Will your child be working at a summer job? If so, here are a few items to consider:

  • How to complete Form W-4. When you child begins their summer job and will be paid as a W-2 employee, their new employer will require them to complete a Form W-4, instructing the employer how to withhold income taxes from your child’s paycheck. While completing the form, be aware that IRS will allow a taxpayer to claim an exemption from federal tax withholdings if:
  1. Last year the taxpayer had a right to a refund of all federal income tax withheld because the taxpayer had no tax liability, and
  2. This year the taxpayer expects a refund of all federal income tax withheld because the taxpayer expects to have no tax liability.

Thus, if your child expects a small amount of wage income to be earned this summer and did not owe taxes the prior year, your child can write “Exempt” on line 7 of the Form W-4 and no federal income taxes will be withheld from his or her pay.  With the new tax rules, most likely if your child has no investment income and his or her wages earned will be less than $12,200 for the year, then there will be no federal tax liability for your child for 2019.  (Although there will be no federal income taxes withheld from the paycheck your child will still be subject to social security and Medicare taxes being withheld from his or her paycheck.)   Additionally, if no federal income taxes are withheld, your child’s wages are below $12,200 for the year, and there is no other income received by your child then no federal tax return will be required to be filed by your child.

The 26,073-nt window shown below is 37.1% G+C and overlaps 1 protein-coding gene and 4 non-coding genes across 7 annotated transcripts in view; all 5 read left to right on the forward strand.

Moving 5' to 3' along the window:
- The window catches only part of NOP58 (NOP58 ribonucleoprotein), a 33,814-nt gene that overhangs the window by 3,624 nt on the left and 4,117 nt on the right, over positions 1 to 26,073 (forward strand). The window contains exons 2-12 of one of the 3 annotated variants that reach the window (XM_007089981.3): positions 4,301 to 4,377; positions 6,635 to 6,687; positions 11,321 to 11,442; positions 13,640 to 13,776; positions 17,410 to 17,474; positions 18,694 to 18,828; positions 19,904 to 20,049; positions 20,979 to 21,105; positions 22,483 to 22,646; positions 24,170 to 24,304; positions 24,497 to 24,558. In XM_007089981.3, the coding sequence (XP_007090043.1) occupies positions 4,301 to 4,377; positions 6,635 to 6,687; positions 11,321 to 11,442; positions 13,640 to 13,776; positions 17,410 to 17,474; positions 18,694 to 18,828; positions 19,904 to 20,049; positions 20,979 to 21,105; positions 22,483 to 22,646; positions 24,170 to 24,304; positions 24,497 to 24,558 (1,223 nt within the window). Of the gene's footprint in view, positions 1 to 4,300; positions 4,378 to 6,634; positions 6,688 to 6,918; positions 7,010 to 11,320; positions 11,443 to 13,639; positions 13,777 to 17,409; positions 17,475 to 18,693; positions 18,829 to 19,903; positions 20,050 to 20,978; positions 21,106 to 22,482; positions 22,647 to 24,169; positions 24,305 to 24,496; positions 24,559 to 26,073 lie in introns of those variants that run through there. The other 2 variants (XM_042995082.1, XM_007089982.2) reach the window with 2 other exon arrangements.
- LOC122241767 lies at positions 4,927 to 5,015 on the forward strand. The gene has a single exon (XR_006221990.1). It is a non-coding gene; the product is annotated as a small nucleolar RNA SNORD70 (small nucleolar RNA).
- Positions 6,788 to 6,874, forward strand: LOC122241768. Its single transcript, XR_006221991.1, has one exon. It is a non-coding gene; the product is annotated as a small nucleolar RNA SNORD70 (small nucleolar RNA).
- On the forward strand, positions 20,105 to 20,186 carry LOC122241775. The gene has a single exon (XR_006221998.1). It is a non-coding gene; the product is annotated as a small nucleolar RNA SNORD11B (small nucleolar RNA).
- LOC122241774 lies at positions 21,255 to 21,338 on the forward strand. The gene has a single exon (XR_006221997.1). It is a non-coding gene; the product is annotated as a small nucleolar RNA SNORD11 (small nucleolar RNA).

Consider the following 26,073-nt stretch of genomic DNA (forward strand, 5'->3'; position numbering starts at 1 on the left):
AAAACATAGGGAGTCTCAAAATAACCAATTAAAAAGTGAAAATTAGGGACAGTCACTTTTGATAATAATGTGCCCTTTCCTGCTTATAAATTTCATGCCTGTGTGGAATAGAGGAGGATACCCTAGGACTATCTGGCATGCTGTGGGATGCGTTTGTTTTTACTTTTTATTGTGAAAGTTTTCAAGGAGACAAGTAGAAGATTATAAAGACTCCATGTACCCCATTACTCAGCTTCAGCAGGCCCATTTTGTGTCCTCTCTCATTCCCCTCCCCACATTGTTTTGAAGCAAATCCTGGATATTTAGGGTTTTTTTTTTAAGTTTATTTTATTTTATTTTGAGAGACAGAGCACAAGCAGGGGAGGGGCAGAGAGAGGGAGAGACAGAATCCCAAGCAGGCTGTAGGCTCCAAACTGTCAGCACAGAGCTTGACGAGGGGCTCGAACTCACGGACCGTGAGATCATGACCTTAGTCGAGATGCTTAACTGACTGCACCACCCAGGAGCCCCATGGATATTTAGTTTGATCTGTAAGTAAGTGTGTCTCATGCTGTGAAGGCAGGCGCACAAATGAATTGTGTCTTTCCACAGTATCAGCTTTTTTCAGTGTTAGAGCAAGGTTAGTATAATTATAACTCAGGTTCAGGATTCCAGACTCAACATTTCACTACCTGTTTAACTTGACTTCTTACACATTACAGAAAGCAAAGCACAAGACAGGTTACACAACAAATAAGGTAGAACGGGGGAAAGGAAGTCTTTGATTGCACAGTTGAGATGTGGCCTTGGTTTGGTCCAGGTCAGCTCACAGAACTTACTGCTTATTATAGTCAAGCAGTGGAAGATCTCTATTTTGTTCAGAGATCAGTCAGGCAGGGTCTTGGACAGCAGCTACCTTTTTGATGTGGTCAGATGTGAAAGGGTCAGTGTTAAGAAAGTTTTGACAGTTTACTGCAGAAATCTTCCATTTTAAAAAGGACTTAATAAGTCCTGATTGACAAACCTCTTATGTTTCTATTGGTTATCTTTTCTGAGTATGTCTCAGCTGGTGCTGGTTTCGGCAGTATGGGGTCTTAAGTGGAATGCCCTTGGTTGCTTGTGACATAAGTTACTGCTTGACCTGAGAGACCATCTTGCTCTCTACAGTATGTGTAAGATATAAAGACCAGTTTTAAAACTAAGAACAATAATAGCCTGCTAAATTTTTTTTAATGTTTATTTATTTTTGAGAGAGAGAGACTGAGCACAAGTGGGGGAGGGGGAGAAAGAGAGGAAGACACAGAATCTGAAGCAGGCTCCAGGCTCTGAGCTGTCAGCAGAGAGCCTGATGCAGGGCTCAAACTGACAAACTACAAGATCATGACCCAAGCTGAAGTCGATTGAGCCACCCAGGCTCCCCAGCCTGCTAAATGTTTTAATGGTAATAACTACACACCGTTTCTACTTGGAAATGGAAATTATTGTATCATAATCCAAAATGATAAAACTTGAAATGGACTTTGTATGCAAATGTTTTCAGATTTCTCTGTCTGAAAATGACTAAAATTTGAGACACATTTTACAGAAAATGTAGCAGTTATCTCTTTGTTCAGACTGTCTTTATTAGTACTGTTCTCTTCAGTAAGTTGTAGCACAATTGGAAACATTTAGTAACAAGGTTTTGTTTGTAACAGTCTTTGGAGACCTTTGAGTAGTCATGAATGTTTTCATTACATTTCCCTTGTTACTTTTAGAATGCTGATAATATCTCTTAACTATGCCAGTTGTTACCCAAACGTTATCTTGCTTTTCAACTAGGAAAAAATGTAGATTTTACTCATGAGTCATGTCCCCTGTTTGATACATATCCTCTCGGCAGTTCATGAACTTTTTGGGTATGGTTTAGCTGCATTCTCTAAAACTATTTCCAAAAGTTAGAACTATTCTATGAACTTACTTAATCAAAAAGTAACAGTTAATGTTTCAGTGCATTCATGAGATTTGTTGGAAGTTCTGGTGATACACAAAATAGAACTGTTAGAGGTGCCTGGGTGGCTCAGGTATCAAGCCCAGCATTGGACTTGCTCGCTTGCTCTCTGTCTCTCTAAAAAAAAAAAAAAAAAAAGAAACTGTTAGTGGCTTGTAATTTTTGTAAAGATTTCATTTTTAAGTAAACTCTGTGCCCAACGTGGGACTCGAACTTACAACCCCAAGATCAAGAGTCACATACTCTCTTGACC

• Consider making a Roth IRA contribution. If your child has earned income from a summer job, he or she will be eligible to make a contribution to an IRA under their name, even if no tax return is required to be filed by your child.  The maximum IRA contribution amount will be limited to the lesser of the child’s earned income or $6,000.  In most cases, the income earned by your child will be free from income taxes, assuming total income for your child will be less than the new standard deduction of $12,200; thus, in this situation there would be no tax benefit to contributing to a traditional IRA.  Your child will want to make the IRA contribution into a Roth IRA.  The earnings in the Roth IRA grow tax free over your child’s lifetime.  Additionally, the Roth IRA contribution can be funded by the parents as a gift to the child, but must be funded into an IRA under the child’s name. 
  • E-file your child’s federal income tax return for free. If your child’s employer does withhold income taxes from your child’s pay, your child can easily file a tax return early the following year in order to get the withheld taxes refunded back by accessing the IRS website.  The IRS allows a taxpayer to e-file their tax return for free via the IRS website if the taxpayer’s income is below $66,000.  The IRS link to this free e-filing option is https://www.irs.gov/filing/free-file-do-your-federal-taxes-for-free.